Located on the corner of Steiner and O’Farrell Streets, Raymond Kimbell Park is one of the most highly used play areas on the north side of San Francisco, and until recently it was one of the most dilapidated, due to constant overuse of the fields combined with the abusive weather of the city.
However, as one of 23 sites identified as candidates for renovation by the Clean and Safe Neighborhood Parks Bond passed by San Francisco in 2008, Kimbell Park is finally getting the attention it deserves – with a complete overhaul of the sports fields that was completed in 2010, and a plan to fix up the playground area currently in the works.
With money from the bond, as well as financial assistance from the City Fields Foundation – a nonprofit that works to address the shortage of playing fields in San Francisco – the hole-riddled dirt fields of Kimbell that were constantly closed due to rain and overuse have been replaced with synthetic turf, stadium lights, bleacher seating, and even a batting cage – transforming the Park into what former Mayor Gavin Newsom called at the opening ceremony, “hands down one of the best sports fields in the city, if not the Bay Area.”
“Five years ago we went out and took inventory of all the athletic fields, and we got together a host of youth organizations, recreation organizations, and park organizations, and we actually went through this entire list and said, ‘which ones make sense?’” said Patrick Hannan, the director of communications for City Fields. He added, “We primarily looked at athletic fields that were in poor condition either due to overuse, or were just in poor condition and underutilized. Our goal is to provide play spaces for kids.”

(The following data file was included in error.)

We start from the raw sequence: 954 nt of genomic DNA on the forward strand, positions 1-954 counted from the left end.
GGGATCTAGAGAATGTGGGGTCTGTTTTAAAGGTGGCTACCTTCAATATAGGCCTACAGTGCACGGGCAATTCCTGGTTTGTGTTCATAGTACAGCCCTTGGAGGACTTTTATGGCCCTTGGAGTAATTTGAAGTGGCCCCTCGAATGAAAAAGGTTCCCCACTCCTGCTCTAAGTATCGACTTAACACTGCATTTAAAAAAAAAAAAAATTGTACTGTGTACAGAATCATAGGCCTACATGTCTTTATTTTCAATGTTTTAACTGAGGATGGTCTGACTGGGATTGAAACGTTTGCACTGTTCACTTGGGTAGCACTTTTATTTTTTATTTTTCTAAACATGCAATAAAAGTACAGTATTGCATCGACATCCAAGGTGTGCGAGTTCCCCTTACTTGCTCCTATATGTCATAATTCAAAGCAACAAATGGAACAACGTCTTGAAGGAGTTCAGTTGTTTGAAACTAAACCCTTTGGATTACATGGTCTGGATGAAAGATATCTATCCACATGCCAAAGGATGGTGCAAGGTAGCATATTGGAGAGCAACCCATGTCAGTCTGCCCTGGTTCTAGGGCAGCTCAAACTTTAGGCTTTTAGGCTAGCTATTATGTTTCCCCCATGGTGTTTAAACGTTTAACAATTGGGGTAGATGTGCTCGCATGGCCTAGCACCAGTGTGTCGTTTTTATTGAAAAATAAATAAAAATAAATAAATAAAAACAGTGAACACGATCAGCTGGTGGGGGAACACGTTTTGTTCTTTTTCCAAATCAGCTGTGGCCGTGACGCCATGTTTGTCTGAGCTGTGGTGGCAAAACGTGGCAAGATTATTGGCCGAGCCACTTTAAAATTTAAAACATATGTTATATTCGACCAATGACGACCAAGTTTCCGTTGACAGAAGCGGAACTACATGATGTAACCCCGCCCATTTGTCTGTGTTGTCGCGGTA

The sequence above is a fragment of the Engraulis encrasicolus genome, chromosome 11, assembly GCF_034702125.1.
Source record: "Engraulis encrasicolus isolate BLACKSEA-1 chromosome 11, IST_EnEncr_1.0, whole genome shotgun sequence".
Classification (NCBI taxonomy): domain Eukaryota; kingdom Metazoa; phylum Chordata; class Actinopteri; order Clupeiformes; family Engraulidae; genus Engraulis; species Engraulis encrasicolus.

City Fields estimates that their renovations have increased the time that Kimbell Playground fields are usable to around 3,580 hours a year, which greatly benefits many youth sports programs utilizing these fields, most notably the Seahawks football and cheer programs run by the Police Activities League – PAL – of San Francisco, who use Kimbell Park as headquarters.
“We’ve been playing at Kimbell field since 1959,” said PAL Director Lorraine Woodruff-Long. “The Seahawks program goes from August to just after Thanksgiving, so if it rains on a grass field we can’t play because the parks need to rest. We didn’t get rained out one day last year. That’s the first time in 50 years that has ever happened.”
Aside from the Seahawks programs, Kimbell Park is also frequently used as a playing surface for lacrosse, soccer, softball, and baseball programs.
As one of 12 fields converted to turf by the City Fields Foundation in the last five years, Kimbell is now one of several new locations that adult and youth sports programs are able to rely upon in the city, allowing them to accept more registrants.
“This past spring, after the Giants won the World Series, little league had signups and registration went through the roof,” said Hannan. “They had to close registration six weeks early because they hit a capacity for the number of fields they would have. It seems wrong that any kid with $20 can jump on a streetcar and go down and watch a professional baseball game, and yet that same kid may not be able to play that game as part of a youth sports team.”
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